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Is it possible to have more than two kidneys?

Having more than two kidneys - is it possible? It seems like common sense: If someone receives a new kidney during a transplant, their old kidney is removed. While the remove-and-replace method is used for a heart or liver transplant, it’s not the case for a kidney transplant. Most kidney transplant recipients are walking around with at least three fist-sized kidneys, says Jon Hundley, M.D., a transplant surgeon at Piedmont Transplant Institute.

And if a person requires multiple transplant surgeries, he or she could be walking around with as many as three additional organs, bringing the total to five.

“Sometimes when we transplant young people, they wind up needing a transplant again later in life, and occasionally a third transplant. They’ll literally have five kidneys at once,” Dr. Hundley explains. “That always shocks people – they are surprised you can fit three new kidneys in,” he says.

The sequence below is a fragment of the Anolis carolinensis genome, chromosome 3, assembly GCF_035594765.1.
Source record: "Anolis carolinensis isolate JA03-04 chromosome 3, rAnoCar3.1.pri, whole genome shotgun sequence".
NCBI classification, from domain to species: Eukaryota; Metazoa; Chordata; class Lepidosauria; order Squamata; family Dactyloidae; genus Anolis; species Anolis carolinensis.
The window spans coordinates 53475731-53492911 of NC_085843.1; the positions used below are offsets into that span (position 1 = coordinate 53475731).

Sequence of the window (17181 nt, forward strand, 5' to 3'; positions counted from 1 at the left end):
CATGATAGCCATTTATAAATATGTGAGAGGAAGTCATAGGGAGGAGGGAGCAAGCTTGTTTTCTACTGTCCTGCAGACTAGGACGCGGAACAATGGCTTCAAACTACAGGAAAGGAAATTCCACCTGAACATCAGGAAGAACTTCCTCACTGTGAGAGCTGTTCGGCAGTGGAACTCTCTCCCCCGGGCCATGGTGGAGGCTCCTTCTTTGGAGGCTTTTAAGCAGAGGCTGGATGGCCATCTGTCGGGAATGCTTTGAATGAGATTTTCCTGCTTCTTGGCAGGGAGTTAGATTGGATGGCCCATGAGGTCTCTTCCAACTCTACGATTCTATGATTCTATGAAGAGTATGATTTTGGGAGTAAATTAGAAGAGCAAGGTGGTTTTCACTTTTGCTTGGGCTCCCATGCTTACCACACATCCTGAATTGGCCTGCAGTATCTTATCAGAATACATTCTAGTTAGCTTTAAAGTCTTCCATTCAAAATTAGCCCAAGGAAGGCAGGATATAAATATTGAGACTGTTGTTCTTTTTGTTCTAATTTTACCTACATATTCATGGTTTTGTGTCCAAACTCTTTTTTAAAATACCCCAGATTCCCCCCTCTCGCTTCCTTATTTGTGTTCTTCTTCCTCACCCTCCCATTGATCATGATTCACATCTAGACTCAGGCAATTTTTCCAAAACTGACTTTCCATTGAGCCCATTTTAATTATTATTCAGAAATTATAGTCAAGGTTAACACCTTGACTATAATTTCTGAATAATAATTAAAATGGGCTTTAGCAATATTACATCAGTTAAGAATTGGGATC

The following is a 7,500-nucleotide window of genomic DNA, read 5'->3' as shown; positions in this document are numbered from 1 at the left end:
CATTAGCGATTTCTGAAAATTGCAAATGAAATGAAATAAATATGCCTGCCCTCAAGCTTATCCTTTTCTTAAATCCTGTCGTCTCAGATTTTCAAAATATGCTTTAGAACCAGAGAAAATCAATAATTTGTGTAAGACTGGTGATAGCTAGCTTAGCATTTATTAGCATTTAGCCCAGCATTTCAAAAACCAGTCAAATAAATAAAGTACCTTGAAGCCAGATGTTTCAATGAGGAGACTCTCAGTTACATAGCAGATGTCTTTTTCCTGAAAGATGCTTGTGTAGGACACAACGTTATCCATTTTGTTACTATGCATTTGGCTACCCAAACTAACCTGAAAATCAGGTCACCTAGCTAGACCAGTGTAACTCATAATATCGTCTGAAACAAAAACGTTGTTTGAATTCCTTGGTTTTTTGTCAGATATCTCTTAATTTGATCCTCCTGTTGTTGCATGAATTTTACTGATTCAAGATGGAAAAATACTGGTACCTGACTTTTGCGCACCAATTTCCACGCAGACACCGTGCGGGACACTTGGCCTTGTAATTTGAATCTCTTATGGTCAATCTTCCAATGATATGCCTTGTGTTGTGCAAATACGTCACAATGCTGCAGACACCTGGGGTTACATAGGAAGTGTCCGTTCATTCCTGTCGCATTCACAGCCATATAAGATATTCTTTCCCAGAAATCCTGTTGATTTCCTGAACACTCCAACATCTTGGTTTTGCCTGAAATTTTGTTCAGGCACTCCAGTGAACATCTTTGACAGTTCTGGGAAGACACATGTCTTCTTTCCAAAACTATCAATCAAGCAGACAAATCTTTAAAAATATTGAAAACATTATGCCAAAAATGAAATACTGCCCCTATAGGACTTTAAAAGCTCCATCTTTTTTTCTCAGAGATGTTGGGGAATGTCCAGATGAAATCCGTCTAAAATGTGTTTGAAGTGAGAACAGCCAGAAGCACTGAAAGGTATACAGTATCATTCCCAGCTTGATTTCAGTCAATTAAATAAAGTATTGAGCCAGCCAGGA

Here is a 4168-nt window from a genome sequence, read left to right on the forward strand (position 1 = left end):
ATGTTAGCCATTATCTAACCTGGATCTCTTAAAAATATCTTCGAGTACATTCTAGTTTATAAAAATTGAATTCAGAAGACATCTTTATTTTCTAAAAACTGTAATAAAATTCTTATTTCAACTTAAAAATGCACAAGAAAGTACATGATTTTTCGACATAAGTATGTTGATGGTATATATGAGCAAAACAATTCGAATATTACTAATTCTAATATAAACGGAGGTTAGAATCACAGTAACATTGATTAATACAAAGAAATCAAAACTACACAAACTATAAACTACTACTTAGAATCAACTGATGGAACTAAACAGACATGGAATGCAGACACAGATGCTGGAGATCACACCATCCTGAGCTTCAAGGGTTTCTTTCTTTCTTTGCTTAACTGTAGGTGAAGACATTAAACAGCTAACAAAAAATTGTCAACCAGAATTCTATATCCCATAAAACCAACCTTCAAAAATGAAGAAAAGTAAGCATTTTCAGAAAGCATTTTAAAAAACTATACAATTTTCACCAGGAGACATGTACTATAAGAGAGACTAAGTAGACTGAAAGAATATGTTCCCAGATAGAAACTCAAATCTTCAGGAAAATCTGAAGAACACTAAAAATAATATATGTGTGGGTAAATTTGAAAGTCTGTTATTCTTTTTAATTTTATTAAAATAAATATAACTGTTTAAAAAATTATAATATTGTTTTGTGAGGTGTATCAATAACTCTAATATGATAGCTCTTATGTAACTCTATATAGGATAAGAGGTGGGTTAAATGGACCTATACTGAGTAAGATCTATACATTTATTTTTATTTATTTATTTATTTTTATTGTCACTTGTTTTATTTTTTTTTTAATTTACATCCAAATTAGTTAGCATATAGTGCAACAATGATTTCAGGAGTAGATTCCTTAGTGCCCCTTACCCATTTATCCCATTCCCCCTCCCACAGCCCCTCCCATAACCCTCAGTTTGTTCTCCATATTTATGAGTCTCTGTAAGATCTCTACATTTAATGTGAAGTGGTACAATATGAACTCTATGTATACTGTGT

Most kidney recipients receive only one organ at a time, but in some cases, two new kidneys are necessary.

“We will also occasionally [transplant] two kidneys in one person for various reasons or [perform] liver-kidney [surgery],” says Dr. Hundley. “People can be walking around with lots of extra parts.”

For more information on kidney transplantation, visit Piedmont Transplant Institute.

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